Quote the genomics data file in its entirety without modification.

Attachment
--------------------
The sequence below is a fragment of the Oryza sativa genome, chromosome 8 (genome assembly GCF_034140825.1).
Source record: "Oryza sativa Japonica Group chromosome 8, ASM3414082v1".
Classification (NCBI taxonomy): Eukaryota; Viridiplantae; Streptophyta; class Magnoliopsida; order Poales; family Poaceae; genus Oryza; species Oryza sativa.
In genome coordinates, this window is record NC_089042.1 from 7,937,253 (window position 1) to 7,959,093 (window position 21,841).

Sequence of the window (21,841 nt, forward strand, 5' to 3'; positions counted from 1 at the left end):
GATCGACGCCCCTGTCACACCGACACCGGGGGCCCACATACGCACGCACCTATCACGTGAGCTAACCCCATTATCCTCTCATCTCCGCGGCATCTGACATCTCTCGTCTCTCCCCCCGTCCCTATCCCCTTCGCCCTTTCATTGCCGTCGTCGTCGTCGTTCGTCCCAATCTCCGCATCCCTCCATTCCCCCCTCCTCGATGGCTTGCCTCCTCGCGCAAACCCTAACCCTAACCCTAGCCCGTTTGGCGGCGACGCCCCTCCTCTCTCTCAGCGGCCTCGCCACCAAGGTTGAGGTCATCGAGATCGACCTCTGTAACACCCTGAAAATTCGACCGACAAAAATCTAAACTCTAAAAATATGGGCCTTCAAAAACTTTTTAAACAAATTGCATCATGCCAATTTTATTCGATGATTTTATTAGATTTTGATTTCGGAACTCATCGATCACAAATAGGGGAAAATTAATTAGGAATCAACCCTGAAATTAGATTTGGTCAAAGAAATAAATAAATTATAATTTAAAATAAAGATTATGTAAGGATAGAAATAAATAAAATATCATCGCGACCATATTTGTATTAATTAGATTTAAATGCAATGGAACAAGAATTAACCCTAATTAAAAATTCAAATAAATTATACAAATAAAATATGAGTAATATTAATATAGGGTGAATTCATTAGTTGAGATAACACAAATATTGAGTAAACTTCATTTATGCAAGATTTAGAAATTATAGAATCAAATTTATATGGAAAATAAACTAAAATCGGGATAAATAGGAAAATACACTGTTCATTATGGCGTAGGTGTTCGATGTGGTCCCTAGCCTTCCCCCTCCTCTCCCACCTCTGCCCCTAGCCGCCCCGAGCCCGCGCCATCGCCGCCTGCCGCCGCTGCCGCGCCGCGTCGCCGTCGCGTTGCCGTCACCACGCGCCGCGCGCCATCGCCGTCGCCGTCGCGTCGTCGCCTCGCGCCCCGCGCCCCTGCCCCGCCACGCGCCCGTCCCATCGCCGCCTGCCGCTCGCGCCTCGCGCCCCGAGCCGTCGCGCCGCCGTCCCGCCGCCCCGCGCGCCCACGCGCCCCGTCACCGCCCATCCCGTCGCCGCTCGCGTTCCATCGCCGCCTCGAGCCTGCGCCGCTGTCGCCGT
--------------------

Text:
The sequence below is a fragment of the Oryza sativa genome, chromosome 8 (genome assembly GCF_034140825.1).
Source record: "Oryza sativa Japonica Group chromosome 8, ASM3414082v1".
Classification (NCBI taxonomy): Eukaryota; Viridiplantae; Streptophyta; class Magnoliopsida; order Poales; family Poaceae; genus Oryza; species Oryza sativa.
In genome coordinates, this window is record NC_089042.1 from 7,937,253 (window position 1) to 7,959,093 (window position 21,841).

Sequence of the window (21,841 nt, forward strand, 5' to 3'; positions counted from 1 at the left end):
GATCGACGCCCCTGTCACACCGACACCGGGGGCCCACATACGCACGCACCTATCACGTGAGCTAACCCCATTATCCTCTCATCTCCGCGGCATCTGACATCTCTCGTCTCTCCCCCCGTCCCTATCCCCTTCGCCCTTTCATTGCCGTCGTCGTCGTCGTTCGTCCCAATCTCCGCATCCCTCCATTCCCCCCTCCTCGATGGCTTGCCTCCTCGCGCAAACCCTAACCCTAACCCTAGCCCGTTTGGCGGCGACGCCCCTCCTCTCTCTCAGCGGCCTCGCCACCAAGGTTGAGGTCATCGAGATCGACCTCTGTAACACCCTGAAAATTCGACCGACAAAAATCTAAACTCTAAAAATATGGGCCTTCAAAAACTTTTTAAACAAATTGCATCATGCCAATTTTATTCGATGATTTTATTAGATTTTGATTTCGGAACTCATCGATCACAAATAGGGGAAAATTAATTAGGAATCAACCCTGAAATTAGATTTGGTCAAAGAAATAAATAAATTATAATTTAAAATAAAGATTATGTAAGGATAGAAATAAATAAAATATCATCGCGACCATATTTGTATTAATTAGATTTAAATGCAATGGAACAAGAATTAACCCTAATTAAAAATTCAAATAAATTATACAAATAAAATATGAGTAATATTAATATAGGGTGAATTCATTAGTTGAGATAACACAAATATTGAGTAAACTTCATTTATGCAAGATTTAGAAATTATAGAATCAAATTTATATGGAAAATAAACTAAAATCGGGATAAATAGGAAAATACACTGTTCATTATGGCGTAGGTGTTCGATGTGGTCCCTAGCCTTCCCCCTCCTCTCCCACCTCTGCCCCTAGCCGCCCCGAGCCCGCGCCATCGCCGCCTGCCGCCGCTGCCGCGCCGCGTCGCCGTCGCGTTGCCGTCACCACGCGCCGCGCGCCATCGCCGTCGCCGTCGCGTCGTCGCCTCGCGCCCCGCGCCCCTGCCCCGCCACGCGCCCGTCCCATCGCCGCCTGCCGCTCGCGCCTCGCGCCCCGAGCCGTCGCGCCGCCGTCCCGCCGCCCCGCGCGCCCACGCGCCCCGTCACCGCCCATCCCGTCGCCGCTCGCGTTCCATCGCCGCCTCGAGCCTGCGCCGCTGTCGCCGT